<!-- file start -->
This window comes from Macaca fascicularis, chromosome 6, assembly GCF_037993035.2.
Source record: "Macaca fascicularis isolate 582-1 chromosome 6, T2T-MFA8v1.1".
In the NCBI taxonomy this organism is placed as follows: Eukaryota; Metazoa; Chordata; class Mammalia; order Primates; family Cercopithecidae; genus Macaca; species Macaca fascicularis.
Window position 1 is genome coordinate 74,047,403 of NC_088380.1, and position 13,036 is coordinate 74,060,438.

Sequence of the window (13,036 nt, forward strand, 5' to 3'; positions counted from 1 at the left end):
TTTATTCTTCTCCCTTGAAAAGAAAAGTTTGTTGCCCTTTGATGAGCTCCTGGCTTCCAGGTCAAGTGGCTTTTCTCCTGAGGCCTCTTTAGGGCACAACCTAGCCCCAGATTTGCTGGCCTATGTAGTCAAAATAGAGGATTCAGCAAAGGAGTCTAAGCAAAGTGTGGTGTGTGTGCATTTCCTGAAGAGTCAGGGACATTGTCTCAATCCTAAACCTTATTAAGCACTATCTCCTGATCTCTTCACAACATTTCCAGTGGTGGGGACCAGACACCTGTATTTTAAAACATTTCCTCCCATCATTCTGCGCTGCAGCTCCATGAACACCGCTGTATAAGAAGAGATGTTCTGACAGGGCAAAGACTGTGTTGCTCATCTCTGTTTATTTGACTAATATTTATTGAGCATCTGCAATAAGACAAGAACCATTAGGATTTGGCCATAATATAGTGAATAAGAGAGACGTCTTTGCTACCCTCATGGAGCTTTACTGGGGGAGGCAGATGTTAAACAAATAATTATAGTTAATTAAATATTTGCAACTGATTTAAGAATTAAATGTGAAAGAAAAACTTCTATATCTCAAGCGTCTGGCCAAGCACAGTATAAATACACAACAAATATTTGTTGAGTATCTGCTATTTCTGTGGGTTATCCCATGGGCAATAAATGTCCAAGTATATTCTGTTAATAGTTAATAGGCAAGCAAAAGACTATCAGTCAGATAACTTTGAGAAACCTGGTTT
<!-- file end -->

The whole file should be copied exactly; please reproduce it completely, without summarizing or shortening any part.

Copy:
This window comes from Macaca fascicularis, chromosome 6, assembly GCF_037993035.2.
Source record: "Macaca fascicularis isolate 582-1 chromosome 6, T2T-MFA8v1.1".
In the NCBI taxonomy this organism is placed as follows: Eukaryota; Metazoa; Chordata; class Mammalia; order Primates; family Cercopithecidae; genus Macaca; species Macaca fascicularis.
Window position 1 is genome coordinate 74,047,403 of NC_088380.1, and position 13,036 is coordinate 74,060,438.

Sequence of the window (13,036 nt, forward strand, 5' to 3'; positions counted from 1 at the left end):
TTTATTCTTCTCCCTTGAAAAGAAAAGTTTGTTGCCCTTTGATGAGCTCCTGGCTTCCAGGTCAAGTGGCTTTTCTCCTGAGGCCTCTTTAGGGCACAACCTAGCCCCAGATTTGCTGGCCTATGTAGTCAAAATAGAGGATTCAGCAAAGGAGTCTAAGCAAAGTGTGGTGTGTGTGCATTTCCTGAAGAGTCAGGGACATTGTCTCAATCCTAAACCTTATTAAGCACTATCTCCTGATCTCTTCACAACATTTCCAGTGGTGGGGACCAGACACCTGTATTTTAAAACATTTCCTCCCATCATTCTGCGCTGCAGCTCCATGAACACCGCTGTATAAGAAGAGATGTTCTGACAGGGCAAAGACTGTGTTGCTCATCTCTGTTTATTTGACTAATATTTATTGAGCATCTGCAATAAGACAAGAACCATTAGGATTTGGCCATAATATAGTGAATAAGAGAGACGTCTTTGCTACCCTCATGGAGCTTTACTGGGGGAGGCAGATGTTAAACAAATAATTATAGTTAATTAAATATTTGCAACTGATTTAAGAATTAAATGTGAAAGAAAAACTTCTATATCTCAAGCGTCTGGCCAAGCACAGTATAAATACACAACAAATATTTGTTGAGTATCTGCTATTTCTGTGGGTTATCCCATGGGCAATAAATGTCCAAGTATATTCTGTTAATAGTTAATAGGCAAGCAAAAGACTATCAGTCAGATAACTTTGAGAAACCTGGTTT